By: Trevor Chartrand
Documentary filmmaker Delila Vallot brings the world passion and soul personified in her emotionally-charged character study, Mighty Ground.
The doc follows Ronald Troy Collins, a homeless man on L.A.’s skid row who struggles to kick his crack-cocaine addiction while singing on the streets for money. What truly sets Ronald apart is his powerful natural singing voice, and the citizens of L.A. who take notice. Thanks to the kindness of human spirit and Ronald’s perseverance, he gets his life on track over the course of this inspiring film.
Sprinkled with small doses of social commentary, Mighty Ground isn’t ever overwhelming or ‘on the nose’ with its political message; instead it offers an inspiring story that drives the message home. The people who challenge Ronald to overcome his obstacles are the unsung heroes of the story, and the film encourages viewers to follow their example without ever being too preachy about it.
Ronald’s growth as a character is demonstrated in the film as a testament to his kind heart and humility. Humble and honest, he doesn’t take anything for granted and works hard to get his voice heard. The saddest truth in his story is that if he didn’t have musical talent, he likely would have been overlooked like many of the addicts he shared the streets with.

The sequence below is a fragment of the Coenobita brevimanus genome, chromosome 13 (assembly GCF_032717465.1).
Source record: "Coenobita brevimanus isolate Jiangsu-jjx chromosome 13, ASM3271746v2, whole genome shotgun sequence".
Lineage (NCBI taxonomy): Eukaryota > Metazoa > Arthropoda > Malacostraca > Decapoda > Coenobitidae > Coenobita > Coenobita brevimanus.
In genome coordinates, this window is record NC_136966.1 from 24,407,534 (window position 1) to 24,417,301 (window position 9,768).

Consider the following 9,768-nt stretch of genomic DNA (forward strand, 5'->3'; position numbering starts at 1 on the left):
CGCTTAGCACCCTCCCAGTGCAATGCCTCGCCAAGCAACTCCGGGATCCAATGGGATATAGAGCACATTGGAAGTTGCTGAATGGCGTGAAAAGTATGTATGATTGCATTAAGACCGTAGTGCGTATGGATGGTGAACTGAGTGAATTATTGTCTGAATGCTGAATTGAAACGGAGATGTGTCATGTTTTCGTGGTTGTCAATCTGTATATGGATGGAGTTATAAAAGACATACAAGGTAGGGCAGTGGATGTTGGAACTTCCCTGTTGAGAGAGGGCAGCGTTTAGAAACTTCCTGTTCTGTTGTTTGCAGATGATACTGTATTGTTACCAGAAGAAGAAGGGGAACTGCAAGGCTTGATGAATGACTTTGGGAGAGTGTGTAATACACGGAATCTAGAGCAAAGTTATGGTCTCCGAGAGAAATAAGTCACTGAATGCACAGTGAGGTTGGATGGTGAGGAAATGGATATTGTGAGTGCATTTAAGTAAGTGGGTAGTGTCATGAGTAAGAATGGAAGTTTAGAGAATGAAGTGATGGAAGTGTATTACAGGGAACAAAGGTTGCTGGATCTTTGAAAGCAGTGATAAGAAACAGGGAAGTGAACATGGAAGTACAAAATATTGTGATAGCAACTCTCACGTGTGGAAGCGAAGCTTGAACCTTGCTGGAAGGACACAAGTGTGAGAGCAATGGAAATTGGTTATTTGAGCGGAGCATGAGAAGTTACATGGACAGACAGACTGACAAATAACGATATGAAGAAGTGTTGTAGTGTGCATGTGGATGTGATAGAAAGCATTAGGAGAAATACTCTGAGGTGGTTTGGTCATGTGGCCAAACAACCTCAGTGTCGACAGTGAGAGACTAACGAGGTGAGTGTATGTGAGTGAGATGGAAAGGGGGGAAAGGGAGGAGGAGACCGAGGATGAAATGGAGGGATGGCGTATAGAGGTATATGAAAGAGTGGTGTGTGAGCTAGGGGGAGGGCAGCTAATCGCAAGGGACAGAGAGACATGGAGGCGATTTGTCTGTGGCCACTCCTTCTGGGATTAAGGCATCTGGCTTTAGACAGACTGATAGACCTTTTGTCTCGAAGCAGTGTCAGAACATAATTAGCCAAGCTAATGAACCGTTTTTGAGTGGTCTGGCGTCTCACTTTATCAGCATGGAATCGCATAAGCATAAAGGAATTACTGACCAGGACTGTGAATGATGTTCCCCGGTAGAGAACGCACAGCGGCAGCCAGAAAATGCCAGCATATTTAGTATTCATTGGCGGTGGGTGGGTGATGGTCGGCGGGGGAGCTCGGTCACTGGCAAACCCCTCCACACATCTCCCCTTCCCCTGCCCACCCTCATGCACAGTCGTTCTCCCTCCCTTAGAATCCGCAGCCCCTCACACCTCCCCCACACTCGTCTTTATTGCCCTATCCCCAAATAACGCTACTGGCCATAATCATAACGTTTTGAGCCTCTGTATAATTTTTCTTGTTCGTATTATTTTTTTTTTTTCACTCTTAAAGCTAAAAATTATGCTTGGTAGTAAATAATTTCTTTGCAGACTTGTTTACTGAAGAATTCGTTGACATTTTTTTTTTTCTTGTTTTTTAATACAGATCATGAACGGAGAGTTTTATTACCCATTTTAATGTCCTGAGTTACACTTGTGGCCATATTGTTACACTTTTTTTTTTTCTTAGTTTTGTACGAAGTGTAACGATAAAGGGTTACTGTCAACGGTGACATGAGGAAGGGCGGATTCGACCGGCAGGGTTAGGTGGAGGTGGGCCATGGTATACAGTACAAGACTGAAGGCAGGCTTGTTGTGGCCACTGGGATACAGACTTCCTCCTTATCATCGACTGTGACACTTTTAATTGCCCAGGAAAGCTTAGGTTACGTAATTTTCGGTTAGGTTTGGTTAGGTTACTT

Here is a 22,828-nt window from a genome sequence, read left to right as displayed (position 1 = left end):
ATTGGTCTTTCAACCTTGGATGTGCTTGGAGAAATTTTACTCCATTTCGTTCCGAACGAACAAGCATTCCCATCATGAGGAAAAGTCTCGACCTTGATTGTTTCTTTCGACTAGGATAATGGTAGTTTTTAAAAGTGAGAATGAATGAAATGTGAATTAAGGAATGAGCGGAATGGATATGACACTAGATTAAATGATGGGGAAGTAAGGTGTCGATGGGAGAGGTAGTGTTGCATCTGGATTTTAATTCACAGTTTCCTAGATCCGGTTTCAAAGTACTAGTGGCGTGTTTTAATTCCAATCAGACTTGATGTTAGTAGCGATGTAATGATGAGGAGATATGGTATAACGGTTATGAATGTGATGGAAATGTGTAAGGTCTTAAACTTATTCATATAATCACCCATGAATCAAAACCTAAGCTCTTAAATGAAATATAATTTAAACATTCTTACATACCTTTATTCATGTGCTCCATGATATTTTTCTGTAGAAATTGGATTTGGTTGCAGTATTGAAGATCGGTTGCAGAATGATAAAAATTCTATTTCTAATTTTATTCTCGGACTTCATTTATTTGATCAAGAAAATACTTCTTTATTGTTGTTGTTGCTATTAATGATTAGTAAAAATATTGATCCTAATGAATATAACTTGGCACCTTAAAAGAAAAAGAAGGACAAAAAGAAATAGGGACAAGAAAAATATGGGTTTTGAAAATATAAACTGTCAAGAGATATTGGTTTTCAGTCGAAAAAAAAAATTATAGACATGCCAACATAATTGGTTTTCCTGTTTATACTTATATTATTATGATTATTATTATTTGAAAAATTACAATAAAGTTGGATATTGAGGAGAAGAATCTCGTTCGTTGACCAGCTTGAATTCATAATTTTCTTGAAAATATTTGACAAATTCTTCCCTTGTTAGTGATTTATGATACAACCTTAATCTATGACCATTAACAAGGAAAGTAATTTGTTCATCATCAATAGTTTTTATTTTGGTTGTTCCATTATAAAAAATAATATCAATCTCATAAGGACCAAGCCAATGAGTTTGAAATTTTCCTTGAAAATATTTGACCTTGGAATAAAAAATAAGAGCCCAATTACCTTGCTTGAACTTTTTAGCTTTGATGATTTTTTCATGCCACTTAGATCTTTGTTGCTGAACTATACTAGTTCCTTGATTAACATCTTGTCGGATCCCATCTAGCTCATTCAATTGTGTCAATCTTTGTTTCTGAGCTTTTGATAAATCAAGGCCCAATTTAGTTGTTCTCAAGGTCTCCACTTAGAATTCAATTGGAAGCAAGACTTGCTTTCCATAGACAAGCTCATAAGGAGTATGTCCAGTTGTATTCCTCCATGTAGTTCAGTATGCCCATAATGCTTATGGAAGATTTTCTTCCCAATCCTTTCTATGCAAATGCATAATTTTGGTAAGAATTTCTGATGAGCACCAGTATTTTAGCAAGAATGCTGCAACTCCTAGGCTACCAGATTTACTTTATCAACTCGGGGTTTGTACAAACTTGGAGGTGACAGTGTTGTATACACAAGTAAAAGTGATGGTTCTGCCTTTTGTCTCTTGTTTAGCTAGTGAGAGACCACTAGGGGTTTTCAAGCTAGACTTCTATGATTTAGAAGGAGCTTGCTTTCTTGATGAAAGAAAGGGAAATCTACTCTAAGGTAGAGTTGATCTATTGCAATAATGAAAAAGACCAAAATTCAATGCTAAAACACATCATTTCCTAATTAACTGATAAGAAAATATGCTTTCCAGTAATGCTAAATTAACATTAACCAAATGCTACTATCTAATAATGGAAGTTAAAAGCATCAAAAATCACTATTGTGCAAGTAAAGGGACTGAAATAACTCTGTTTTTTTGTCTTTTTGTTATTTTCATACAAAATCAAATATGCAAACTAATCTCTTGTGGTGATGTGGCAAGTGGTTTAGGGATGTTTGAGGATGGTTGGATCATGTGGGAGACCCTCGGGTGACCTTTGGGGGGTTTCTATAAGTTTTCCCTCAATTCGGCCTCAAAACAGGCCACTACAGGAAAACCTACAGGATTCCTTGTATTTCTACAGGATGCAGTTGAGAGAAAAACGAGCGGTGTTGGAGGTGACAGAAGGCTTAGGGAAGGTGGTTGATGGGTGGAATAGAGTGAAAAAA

Everyone deserves the opportunities Ronald receives, but there’s a slight bias in that Ronald had something to offer, a talent that many street dwellers don’t have. Mighty Ground makes a profound and noble effort to give voices to those who have none, but indirectly validates the ‘elite’ and not the greater whole of the homeless community. What about those who don’t have musical talent? For the L.A. citizens helping Ronald, as honest as their intentions are, there’s also a lot of money to be made off the ‘story’ of how they discovered him as an artist. I don’t think these are dishonest people, but I also don’t think we’re seeing the big picture necessarily. Having said that, the film is still well-intentioned, especially in such a passive society that usually wouldn’t listen.
And since documentaries are made in post-production, it would be an injustice not to mention the nuanced storytelling techniques utilized by editors Natalie Irby and Bryan Yokomi in Mighty Ground. A sequence in particular stands out significantly – as Ronald records one of his songs, layers are progressively added to his vocal track to demonstrate that as his quality of life increases, so does the complexity of the song. It’s moving to witness both his musical aspirations and his personal life all taking off at once. This powerful moment is brought to you by an incredible marrying of compelling sound editing and visual storytelling.
I could see this documentary being easily overlooked or underrated by the masses, and that’s a real shame in this case. Compelling and emotional, Mighty Ground tells a remarkable story of compassion and humanity. It’s a film that will encourage and challenge viewers to avoid judgement, and to look closer instead of looking the other way.
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Trevor Chartrand: @OhHaiTrebor